Webware for Python
Here we describe best practices for developing a web application using Webware.
The first task in developing an application is to set up the file structure in which you will be working.
It is possible to put your application in a subdirectory under WebKit/ and change WebKit/Configs/Application.config to add another context. But do not do this. Your application will be entwined with the Webware installation, making it difficult to upgrade Webware, and difficult to identify your own files from Webware files.
Instead you should use the script bin/MakeAppWorkDir.py. You should run it like:
$ python Webware/bin/MakeAppWorkDir -c Context -l Lib --cvsignore WorkDir
This will create a directory WorkDir that will contain a directory structure for your application. The options are:
You can see all available options if you run Webware/bin/MakeAppWorkDir.py without any parameters.
When you do this, you'll see this directory structure:
AppServer* Configs/ error404.html Launch.py Logs/ WebKit.cgi Cache/ Context/ ErrorMsgs/ Lib/ Sessions/ webkit*
Here's what the files and directories are for:
A version control system is a useful tool for managing your application. Popular Open Source version control systems are are the Concurrent Versions System (CVS) and, increasingly, Subversion (SVN). I recommend using SVN because it has a few advantages over CVS. For instance, it tracks both files and directories and handles copy, rename, and delete operations on files well. These systems handle versioning, but they also make it possible for other people to see snapshots of your progress, for multiple developers to collaborate and work on an application simultaneously, and they create a sort of implicit file share for your project. Even if you are the only developer on an application, a version control system can be very helpful.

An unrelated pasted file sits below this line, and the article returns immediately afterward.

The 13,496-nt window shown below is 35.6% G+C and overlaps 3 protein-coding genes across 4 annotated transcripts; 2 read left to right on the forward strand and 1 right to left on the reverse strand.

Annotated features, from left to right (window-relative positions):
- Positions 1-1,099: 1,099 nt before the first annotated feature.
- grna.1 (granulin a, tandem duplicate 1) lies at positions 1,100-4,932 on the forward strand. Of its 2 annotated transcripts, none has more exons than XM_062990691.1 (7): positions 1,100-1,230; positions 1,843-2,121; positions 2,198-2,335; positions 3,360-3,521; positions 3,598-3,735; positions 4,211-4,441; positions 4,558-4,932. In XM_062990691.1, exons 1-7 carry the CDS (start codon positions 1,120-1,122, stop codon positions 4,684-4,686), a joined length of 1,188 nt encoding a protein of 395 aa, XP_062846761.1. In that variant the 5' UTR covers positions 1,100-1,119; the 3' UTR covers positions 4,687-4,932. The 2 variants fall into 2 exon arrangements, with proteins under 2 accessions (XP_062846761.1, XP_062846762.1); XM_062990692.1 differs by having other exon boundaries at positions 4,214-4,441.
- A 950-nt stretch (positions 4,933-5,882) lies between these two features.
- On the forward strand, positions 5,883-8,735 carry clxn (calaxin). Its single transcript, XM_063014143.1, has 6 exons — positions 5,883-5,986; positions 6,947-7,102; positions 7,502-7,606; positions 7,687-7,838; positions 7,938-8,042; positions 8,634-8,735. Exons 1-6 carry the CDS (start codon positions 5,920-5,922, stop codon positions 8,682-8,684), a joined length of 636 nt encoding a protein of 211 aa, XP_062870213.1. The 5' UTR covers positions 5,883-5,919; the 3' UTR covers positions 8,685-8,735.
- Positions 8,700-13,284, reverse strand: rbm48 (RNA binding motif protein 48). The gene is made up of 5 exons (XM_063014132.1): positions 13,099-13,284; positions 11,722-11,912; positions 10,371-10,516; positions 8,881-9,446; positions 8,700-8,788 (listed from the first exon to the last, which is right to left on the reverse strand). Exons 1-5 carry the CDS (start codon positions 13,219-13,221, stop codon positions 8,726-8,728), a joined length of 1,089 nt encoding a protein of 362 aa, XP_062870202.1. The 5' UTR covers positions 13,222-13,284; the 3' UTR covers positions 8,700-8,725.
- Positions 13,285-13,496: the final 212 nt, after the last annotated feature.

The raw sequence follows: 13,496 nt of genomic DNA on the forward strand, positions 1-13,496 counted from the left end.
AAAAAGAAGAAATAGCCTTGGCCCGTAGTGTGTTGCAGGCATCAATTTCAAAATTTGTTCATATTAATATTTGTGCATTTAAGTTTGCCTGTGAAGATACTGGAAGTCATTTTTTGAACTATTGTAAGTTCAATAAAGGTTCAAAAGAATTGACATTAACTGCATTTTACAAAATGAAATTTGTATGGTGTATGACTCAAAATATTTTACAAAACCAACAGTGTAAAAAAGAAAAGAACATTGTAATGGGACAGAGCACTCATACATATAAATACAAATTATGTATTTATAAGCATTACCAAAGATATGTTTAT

The working directory is a good place to start for creating a versioned project. Assuming you've set up CVS, and set CVSROOT to point to your repository, you can get started by importing your project into the repository simply by running:
$ cd WorkDir $ cvs import -m 'initial import' MyWebwareProject username start
Replace MyWebwareProject with the name of your project and username with your own user name. You should use the option --cvsignore when running MakeAppWorkDir.py if you plan to do this. If you do, then .cvsignore files will be added to each directory. These tell CVS to ignore files with certain extensions (such as .pyc files), and all the files in certain directories (Cache, ErrorMsgs, Logs, and Sessions). You shouldn't otherwise notice these files, even if you aren't using CVS.
The command to import your project into a SVN repository is very similar:
$ cd WorkDir $ svn import -m 'initial import' https://myserver/myrepos/MyWebWareProject
Replace https://myserver/myrepos/ with the URL of your SVN repository. The .cvsignore files will not be used in this case. Instead, you have to set the svn:ignore property on the respective directory. You can still use the .cvsignore files to generate the necessary svn propset commands:
$ find . -name .cvsignore | while read f; \ > do echo svn propset svn:ignore -F $f $(dirname $f); done
After importing WorkDir to the repository, note that it is not automatically under version control. To start working, you first need to explicitely check it out from the repository using cvs checkout or svn checkout.